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THE SHEPHERD AND THE GIANTS (a Danish folktale)

Okay since all of you asked so nicely, I figured why not blog about another folktale. For the record this stroy was not written by me.

THE SHEPHERD AND THE GIANTS (a Danish folktale)

story image

Once upon a time two young boys grew up on the wild, windy moors of Jutland. They were shepherds. Jorgen, the older boy, was hard-working, but his brother, Tyge, always sought adventure, and finally he convinced Jorgen to journey into the world. "We'll go to Rome and bring our mother blessings from the pope," Tyge said. So off they went. This was summertime and the days were hot, so the boys slept then and journeyed by night. Jorgen, however, worried about robbers and other troublemakers on the roads, so sometimes they took turns, one sleeping in the woods while the other guarded, armed with a gun. One night Tyge was keeping watch, listening to animals in the brush. When the moon rose, he found himself staring at snouts and whiskers and big round eyes, but soon he was bored, so he climbed a tall tree to see what he could see. In a small valley close by, he spied a fire, and around that fire sat three enormous giants gnawing at big shanks of meat. Tyge watched a while, and finally he decided to play some tricks on them, for he did not much like giants. So he aimed his gun at one of the giant's forks and pulled the trigger. Tyge was a fine shot, and the bullet struck the fork handle so hard, the giant stabbed himself in the chin. "What have you done?" the giant shouted at the one beside him. "I didn't do a thing," protested the second giant. "You're just clumsy!" The two began to argue, their faces turning red with rage. Tyge reloaded his gun and fired, and a bullet hit the second giant's fork, which burst into pieces. He began to scream, but the third giant growled, "Stop! It's no use our fighting. We must act as one if we wish to take over this land."Tyge could not hear their words, but he could see they were planning something, so he shot at the third giant's fork, which flew out of his mouth and straight into the air and landed on the first giant's head. "Someone's playing tricks on us," the third giant roared. "I'll find out who it is," and before Tyge knew what was happening, the giant was there at his tree, scooping him into his gigantic hands and carrying him back to his brothers.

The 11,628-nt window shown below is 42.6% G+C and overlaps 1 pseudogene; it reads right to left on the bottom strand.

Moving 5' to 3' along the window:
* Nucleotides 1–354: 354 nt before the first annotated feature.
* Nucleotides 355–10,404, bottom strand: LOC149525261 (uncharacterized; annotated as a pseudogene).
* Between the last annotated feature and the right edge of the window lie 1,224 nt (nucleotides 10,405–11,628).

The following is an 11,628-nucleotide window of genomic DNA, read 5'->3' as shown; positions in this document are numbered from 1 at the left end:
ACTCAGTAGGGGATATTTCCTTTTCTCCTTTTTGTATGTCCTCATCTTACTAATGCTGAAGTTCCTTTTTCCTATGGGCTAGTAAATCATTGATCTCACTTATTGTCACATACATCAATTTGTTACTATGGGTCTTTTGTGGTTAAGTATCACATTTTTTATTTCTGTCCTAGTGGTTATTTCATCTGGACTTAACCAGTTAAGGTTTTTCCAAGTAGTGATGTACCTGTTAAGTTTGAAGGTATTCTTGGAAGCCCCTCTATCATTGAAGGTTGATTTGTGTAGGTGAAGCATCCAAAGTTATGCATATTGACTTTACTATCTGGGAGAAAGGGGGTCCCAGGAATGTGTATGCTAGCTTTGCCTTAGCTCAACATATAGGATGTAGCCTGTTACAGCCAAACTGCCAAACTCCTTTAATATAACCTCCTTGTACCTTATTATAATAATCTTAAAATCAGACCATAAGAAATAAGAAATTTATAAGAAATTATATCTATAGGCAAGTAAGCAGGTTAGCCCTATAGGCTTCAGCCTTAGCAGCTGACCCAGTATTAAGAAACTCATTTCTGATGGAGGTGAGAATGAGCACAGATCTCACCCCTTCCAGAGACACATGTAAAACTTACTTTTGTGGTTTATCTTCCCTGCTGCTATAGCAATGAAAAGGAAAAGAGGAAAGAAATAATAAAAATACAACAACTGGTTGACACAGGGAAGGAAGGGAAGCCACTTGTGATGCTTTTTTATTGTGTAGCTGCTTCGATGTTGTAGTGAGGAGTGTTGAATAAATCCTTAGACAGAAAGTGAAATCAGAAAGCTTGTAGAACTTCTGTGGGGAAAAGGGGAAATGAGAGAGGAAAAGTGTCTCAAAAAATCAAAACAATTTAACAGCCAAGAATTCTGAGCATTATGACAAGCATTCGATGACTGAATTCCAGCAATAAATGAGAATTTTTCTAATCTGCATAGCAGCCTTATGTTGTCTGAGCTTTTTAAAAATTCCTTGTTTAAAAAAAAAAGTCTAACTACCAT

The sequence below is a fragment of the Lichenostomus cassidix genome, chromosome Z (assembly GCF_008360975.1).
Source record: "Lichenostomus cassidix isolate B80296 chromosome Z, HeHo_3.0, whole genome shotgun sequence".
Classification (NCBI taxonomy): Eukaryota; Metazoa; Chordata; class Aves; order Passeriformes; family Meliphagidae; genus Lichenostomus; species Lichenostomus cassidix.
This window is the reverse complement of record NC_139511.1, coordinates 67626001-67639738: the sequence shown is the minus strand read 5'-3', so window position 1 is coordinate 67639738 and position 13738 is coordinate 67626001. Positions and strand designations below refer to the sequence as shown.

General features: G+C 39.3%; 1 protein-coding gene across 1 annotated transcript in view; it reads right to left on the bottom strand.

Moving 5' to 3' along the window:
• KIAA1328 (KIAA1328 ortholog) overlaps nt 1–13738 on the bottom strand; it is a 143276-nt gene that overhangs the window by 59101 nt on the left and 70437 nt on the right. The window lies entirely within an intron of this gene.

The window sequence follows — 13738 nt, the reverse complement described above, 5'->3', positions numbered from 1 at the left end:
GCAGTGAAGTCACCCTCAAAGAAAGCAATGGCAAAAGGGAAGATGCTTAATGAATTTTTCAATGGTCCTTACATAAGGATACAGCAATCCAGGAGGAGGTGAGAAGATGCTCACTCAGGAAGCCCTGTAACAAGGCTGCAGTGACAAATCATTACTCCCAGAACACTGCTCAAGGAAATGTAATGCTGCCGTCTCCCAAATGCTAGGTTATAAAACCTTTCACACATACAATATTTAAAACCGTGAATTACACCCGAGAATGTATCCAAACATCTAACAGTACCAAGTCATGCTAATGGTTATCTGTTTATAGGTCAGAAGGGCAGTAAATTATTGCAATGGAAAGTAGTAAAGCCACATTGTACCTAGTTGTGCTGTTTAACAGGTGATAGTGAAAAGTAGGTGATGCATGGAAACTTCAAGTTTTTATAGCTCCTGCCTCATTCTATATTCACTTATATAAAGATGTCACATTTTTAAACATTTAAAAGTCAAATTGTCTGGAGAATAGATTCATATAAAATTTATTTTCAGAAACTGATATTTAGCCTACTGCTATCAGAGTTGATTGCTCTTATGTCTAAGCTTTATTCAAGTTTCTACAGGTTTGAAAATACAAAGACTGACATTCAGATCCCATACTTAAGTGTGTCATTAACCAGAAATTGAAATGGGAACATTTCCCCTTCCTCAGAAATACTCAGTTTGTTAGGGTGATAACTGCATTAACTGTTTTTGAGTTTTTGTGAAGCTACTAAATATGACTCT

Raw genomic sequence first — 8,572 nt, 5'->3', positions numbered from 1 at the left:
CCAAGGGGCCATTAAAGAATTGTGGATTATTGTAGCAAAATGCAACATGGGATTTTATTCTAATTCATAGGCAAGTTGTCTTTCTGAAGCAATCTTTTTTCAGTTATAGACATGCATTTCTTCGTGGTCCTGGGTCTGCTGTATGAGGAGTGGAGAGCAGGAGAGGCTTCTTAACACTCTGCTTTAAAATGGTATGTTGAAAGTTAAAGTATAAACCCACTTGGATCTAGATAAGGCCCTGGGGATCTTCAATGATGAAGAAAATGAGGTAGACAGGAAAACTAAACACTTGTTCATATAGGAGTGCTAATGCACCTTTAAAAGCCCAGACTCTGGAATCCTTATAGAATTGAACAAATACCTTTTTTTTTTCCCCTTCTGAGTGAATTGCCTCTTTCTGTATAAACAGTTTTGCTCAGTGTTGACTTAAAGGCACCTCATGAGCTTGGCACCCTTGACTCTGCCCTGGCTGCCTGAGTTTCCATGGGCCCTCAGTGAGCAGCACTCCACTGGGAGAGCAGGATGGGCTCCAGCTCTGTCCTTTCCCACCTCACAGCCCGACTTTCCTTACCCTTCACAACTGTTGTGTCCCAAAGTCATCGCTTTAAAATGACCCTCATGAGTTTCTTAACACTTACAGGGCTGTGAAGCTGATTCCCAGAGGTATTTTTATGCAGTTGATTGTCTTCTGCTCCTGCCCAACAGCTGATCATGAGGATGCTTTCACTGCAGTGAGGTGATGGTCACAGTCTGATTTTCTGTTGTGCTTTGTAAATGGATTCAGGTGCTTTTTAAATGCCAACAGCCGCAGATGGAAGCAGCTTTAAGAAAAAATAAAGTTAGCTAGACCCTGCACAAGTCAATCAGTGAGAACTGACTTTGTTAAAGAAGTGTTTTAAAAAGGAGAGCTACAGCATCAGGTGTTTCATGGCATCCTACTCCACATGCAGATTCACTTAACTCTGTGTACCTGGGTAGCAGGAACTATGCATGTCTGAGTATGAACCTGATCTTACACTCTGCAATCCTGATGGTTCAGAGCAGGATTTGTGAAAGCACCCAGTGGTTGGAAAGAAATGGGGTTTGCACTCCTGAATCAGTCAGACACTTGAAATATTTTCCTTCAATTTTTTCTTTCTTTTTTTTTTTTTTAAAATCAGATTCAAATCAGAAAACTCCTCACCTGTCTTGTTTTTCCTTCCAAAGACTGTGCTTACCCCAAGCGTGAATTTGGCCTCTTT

Woods